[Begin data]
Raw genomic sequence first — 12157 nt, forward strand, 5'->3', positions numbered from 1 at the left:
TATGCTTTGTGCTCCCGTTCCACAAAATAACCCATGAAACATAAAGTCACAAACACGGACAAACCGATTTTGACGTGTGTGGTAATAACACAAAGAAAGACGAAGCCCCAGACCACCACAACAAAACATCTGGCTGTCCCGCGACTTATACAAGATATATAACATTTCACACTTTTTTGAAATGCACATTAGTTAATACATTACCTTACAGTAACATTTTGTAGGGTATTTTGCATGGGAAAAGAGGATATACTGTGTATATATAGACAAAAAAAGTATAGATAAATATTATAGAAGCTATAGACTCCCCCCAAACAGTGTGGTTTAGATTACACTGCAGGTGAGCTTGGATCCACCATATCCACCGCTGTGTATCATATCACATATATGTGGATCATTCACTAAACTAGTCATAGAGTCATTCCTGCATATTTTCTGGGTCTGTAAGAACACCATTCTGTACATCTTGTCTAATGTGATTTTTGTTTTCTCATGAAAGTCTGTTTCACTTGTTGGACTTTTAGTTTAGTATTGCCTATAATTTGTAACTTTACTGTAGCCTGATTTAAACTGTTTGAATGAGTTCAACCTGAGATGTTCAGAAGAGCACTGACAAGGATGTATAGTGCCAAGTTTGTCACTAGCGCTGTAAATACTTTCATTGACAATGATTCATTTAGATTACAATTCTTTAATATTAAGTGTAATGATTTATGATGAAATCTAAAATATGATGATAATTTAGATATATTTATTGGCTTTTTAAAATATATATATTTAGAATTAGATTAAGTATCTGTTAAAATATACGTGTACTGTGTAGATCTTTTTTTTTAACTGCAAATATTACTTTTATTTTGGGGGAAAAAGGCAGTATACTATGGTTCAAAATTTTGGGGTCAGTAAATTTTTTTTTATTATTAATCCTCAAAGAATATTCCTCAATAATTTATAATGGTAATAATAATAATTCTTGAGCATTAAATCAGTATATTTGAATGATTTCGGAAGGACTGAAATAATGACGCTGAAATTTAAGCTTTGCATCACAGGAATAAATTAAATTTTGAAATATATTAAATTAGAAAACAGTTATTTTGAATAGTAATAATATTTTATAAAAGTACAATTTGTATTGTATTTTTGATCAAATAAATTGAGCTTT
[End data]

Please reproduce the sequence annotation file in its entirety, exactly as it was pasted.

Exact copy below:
Raw genomic sequence first — 12157 nt, forward strand, 5'->3', positions numbered from 1 at the left:
TATGCTTTGTGCTCCCGTTCCACAAAATAACCCATGAAACATAAAGTCACAAACACGGACAAACCGATTTTGACGTGTGTGGTAATAACACAAAGAAAGACGAAGCCCCAGACCACCACAACAAAACATCTGGCTGTCCCGCGACTTATACAAGATATATAACATTTCACACTTTTTTGAAATGCACATTAGTTAATACATTACCTTACAGTAACATTTTGTAGGGTATTTTGCATGGGAAAAGAGGATATACTGTGTATATATAGACAAAAAAAGTATAGATAAATATTATAGAAGCTATAGACTCCCCCCAAACAGTGTGGTTTAGATTACACTGCAGGTGAGCTTGGATCCACCATATCCACCGCTGTGTATCATATCACATATATGTGGATCATTCACTAAACTAGTCATAGAGTCATTCCTGCATATTTTCTGGGTCTGTAAGAACACCATTCTGTACATCTTGTCTAATGTGATTTTTGTTTTCTCATGAAAGTCTGTTTCACTTGTTGGACTTTTAGTTTAGTATTGCCTATAATTTGTAACTTTACTGTAGCCTGATTTAAACTGTTTGAATGAGTTCAACCTGAGATGTTCAGAAGAGCACTGACAAGGATGTATAGTGCCAAGTTTGTCACTAGCGCTGTAAATACTTTCATTGACAATGATTCATTTAGATTACAATTCTTTAATATTAAGTGTAATGATTTATGATGAAATCTAAAATATGATGATAATTTAGATATATTTATTGGCTTTTTAAAATATATATATTTAGAATTAGATTAAGTATCTGTTAAAATATACGTGTACTGTGTAGATCTTTTTTTTTAACTGCAAATATTACTTTTATTTTGGGGGAAAAAGGCAGTATACTATGGTTCAAAATTTTGGGGTCAGTAAATTTTTTTTTATTATTAATCCTCAAAGAATATTCCTCAATAATTTATAATGGTAATAATAATAATTCTTGAGCATTAAATCAGTATATTTGAATGATTTCGGAAGGACTGAAATAATGACGCTGAAATTTAAGCTTTGCATCACAGGAATAAATTAAATTTTGAAATATATTAAATTAGAAAACAGTTATTTTGAATAGTAATAATATTTTATAAAAGTACAATTTGTATTGTATTTTTGATCAAATAAATTGAGCTTT